Like 84 million other Americans, I watched the presidential debate Monday night between Hillary Clinton and Donald Trump. And I struggled to articulate the implications of some of Trump's annoying and, frankly, unbelievable responses.
I was especially pained by his answer to Clinton's criticism of him for profiting from the the housing crash in the recent Great Recession: “That’s called business, by the way,” he said. And when she called him a tax-dodger who didn't pay his fair share of federal income taxes, his answer was: “That makes me smart.”
In both instances, it is hard to imagine a more direct challenge to the teachings of the world's great religions that we are to care for one another and that we are to work for the common good, not just our own individual success.
As I was thinking about all of that as the week wore on, I ran across this Atlantic piece, which I think nails what I was trying to put into words:
Yoni Appelbaum, a senior editor at the publication, wrote this:
"Civil religion died on Monday night.
"For more than 90 minutes, two presidential candidates traded charges on stage. The bitterness and solipsism of their debate offered an unnerving glimpse of American politics in a post-Christian age, devoid of the framework that has long bound the nation together.
"Hillary Clinton may have offered little sense of humility, of obligation, of responsibility in Hempstead, but it was Donald Trump who directly rejected those virtues, reframing them instead as vices. He painted altruism as a sucker’s game, and left sacrifice for the losers. It was a performance that made clear one broader meaning of his candidacy—the eclipse of the values that long defined America."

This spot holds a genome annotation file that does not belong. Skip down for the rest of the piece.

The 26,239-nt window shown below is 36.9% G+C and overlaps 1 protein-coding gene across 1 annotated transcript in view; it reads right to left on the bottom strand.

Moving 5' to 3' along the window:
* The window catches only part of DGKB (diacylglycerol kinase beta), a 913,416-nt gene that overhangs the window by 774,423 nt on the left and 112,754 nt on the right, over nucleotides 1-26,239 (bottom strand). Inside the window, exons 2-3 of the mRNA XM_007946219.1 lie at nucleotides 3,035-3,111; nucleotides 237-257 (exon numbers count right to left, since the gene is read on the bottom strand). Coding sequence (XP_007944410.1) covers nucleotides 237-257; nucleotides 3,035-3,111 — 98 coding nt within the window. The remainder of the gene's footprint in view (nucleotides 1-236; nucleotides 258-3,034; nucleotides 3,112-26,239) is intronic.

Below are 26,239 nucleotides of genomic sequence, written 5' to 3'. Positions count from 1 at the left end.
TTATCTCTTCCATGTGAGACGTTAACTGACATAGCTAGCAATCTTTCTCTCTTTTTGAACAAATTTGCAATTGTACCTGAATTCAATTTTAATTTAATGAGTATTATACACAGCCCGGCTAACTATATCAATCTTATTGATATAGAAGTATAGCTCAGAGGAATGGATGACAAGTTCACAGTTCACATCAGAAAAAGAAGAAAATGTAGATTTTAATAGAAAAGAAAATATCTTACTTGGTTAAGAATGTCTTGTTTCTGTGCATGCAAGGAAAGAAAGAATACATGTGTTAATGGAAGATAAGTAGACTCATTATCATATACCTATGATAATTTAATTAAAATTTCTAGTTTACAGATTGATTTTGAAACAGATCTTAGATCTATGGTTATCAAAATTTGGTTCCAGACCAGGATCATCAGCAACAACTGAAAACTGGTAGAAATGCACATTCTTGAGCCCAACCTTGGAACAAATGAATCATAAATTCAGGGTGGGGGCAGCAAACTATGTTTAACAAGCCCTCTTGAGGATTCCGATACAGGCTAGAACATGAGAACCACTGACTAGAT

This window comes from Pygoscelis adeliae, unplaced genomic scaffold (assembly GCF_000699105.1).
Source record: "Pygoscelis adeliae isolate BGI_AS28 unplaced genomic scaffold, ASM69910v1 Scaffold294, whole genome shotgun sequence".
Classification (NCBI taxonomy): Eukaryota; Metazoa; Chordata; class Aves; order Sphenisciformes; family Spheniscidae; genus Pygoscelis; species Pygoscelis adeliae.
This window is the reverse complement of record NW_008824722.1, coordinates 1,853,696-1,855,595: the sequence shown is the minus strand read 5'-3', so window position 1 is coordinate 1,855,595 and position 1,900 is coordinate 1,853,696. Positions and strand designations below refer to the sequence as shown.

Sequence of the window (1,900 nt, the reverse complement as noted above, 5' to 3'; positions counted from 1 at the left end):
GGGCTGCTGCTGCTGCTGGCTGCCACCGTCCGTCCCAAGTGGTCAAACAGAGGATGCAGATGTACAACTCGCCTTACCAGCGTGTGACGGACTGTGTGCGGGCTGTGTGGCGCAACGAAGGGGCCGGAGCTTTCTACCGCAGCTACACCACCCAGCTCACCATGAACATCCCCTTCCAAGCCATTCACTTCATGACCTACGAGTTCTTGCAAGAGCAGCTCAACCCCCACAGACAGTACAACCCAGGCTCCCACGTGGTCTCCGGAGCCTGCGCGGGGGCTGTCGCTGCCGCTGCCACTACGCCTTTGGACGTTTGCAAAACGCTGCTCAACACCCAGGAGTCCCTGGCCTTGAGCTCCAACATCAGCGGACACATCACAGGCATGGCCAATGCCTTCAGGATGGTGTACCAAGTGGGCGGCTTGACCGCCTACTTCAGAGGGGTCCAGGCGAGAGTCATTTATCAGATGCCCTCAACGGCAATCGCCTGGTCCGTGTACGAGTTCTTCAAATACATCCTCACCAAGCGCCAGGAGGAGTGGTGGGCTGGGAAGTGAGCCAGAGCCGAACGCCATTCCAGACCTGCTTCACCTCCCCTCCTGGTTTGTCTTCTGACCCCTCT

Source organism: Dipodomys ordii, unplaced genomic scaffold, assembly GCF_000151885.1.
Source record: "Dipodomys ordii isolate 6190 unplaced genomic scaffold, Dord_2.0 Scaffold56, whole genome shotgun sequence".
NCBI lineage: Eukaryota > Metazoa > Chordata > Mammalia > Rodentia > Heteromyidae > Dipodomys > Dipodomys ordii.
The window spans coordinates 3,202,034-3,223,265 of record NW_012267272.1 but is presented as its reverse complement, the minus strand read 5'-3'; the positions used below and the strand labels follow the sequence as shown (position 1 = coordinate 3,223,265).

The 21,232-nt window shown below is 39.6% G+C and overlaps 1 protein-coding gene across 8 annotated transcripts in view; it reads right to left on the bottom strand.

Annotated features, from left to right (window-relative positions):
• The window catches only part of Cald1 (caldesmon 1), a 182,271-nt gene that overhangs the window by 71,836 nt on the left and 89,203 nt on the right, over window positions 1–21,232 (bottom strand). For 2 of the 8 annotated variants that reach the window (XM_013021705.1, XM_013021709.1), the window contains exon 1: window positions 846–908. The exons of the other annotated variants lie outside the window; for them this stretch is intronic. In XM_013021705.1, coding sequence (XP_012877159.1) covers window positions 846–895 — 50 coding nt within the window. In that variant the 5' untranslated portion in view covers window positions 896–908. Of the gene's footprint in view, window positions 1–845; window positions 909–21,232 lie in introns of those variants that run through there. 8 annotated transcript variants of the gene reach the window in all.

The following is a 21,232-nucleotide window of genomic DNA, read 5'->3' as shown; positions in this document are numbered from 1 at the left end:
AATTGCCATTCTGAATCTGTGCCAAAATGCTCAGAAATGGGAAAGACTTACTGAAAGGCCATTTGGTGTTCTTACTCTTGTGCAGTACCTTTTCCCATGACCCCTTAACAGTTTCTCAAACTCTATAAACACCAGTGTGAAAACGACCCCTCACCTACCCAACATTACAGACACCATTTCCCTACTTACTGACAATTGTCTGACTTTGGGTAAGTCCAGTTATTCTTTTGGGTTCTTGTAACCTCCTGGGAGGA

I understand and accept that I live in a time when Protestants have moved from being a vast majority of our population to no majority at all. I grasp the concept that this is a post-Christian age. And, with Duke theologian Stanley Hauerwas, I'm not terribly unhappy about that because it gives us Christians a chance not to be responsible for running everything. Now we can more properly assume our role of speaking with prophetic voices about what's going wrong and about how to fix it.
But I never thought I would encounter a presidential candidate who was not in some way steeped in the common values that our civil religion (mostly based on teachings from the Abrahamic faith traditions) promotes.
And yet here is Trump, directly rejecting those virtues, as Appelbaum notes. And who was heard expressing pride in his leadership of the clearly racist birther movement against President Obama.
My guess is that if Trump ever releases his tax returns (don't hold your breath) they will prove that he also thinks charitable giving is a fool's game and that he takes almost no personal part in it.
Hillary Clinton, a United Methodist, is, like all presidential candidates before her, flawed. There are things about her past I wish I could change. But she is not advocating the destructive values that have put Trump in tension with some of the core values of America since its beginning.
What a sad time this is for the nation. And yet I have faith that the American people will survive even Trump -- and even if he wins.
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AMERICANS' VIEWS OF GOD ARE WIDE-RANGING
Speaking of Americans and religion -- whether civil or not -- a new study about the theology of Americans shows a huge variety of opinions about God and nearly every other theological subject. And yet despite so many different opinions, it's possible to locate the kind of common values that Donald Trump clearly rejected in some of his debate remarks this week.